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JulianMorrison 1 point 1 month ago*

Parent post tagged: "culturally bound", "postmodern", "nonsense"

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maynard 1 point 1 month ago*

He's a child psychiatrist, not a postmodernist philosopher. And BTW: have you ever actually read seminal postmodernists like Lyotard? Disagree with their staked positions, but one thing they are not is stupid.

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howars 1 point 1 month ago

interesting interview. I think the point that Clay is trying to make, though, is that for online folksonomies it really isn't that important to worry about what people 'mean' when they use a particular tag.

Much like bayesian filtering for spam, we ought to be able to extract statistical significance from tag frequency without trying to grok what's going on at a human level of understanding.

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jemfinch 15 points 1 month ago

Until then, however, can you simply remove the option on submissions that says "Also post to reddit.com?"? Especially with nsfw.reddit.com gone, all submissions should go to reddit.com

The biggest problem I have with subreddits was mentioned by Rafe at http://reddit.com/info/qoto/comments/cqoy1 . Now that programming.reddit.com exists, I never see any programming links on reddit.com. Now that science.reddit.com exists, I see very few science articles on reddit.com. Every subreddit that exists pulls stories I might want to see from reddit.com, which, in a word, sucks.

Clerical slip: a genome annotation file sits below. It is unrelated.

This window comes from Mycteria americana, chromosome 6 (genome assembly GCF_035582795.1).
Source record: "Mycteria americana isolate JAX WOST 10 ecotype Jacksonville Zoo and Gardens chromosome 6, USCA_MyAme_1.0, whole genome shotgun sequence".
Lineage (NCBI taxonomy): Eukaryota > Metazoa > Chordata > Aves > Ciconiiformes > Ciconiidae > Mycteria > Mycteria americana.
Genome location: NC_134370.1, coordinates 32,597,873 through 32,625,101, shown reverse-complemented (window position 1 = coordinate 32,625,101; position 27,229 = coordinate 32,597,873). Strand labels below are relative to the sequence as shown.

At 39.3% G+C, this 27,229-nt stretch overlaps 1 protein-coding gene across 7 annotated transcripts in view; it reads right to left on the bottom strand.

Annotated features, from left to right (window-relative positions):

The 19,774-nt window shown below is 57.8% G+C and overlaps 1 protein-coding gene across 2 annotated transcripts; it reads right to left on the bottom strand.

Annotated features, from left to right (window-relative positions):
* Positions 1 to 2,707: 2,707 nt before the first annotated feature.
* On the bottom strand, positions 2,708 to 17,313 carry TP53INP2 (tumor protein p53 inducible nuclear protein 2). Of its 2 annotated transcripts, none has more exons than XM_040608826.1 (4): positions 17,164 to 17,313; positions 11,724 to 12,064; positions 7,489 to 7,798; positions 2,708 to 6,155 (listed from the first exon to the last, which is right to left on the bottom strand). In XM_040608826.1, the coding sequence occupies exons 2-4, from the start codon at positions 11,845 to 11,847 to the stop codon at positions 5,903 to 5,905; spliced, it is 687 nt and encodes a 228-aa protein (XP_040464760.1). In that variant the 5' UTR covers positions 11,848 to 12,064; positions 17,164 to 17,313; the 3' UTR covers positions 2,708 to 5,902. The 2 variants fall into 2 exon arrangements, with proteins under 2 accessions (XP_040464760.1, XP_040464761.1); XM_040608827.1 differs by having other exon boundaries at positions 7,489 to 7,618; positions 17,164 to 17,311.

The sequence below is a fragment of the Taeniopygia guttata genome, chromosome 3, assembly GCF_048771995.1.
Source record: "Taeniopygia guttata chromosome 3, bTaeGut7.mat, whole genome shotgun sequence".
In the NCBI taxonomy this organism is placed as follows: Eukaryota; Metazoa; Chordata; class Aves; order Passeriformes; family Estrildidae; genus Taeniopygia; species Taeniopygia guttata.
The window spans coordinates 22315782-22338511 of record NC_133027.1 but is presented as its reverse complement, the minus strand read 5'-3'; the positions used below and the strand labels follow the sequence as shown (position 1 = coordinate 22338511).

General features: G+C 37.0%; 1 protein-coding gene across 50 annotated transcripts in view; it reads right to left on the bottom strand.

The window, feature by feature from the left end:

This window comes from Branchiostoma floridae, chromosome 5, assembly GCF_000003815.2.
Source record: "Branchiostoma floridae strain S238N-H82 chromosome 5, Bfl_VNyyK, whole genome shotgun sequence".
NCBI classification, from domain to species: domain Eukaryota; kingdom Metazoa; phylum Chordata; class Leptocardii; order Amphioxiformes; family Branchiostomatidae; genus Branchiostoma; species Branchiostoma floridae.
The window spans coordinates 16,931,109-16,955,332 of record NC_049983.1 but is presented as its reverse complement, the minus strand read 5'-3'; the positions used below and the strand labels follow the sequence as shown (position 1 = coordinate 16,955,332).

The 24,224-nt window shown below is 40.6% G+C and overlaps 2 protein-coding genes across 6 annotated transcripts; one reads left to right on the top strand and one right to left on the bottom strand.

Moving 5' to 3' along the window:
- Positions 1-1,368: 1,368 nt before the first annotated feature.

I came to reddit because I wanted my news aggregated into one simple page. Subreddits completely defeat that purpose. Please, make all submissions to subreddits also be submitted to the front page by default, at least as a stopgap measure, and you'll solve my major problem with it.

I think many of the complaints about the present content of reddit.com is based on the fact that much of what's interesting has been shunted to subreddits.

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cecilkorik 2 points 1 month ago

http://my.reddit.com should be the default in my opinion. Set up your subreddits in preferences, and they will all appear, aggregated together on my.reddit.com

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ecuzzillo 7 points 1 month ago

The problem with my.reddit.com is that the programming and science subreddits have many fewer subscribers than the main reddit, and so when compared on a point basis with main reddit submissions, they rarely make the front page. So my.reddit.com, for me, has not a single link in the top 50 that's not on reddit.com.

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paulc 1 point 1 month ago

"spam, pic, nsfw, video, pdf, dupe, etc."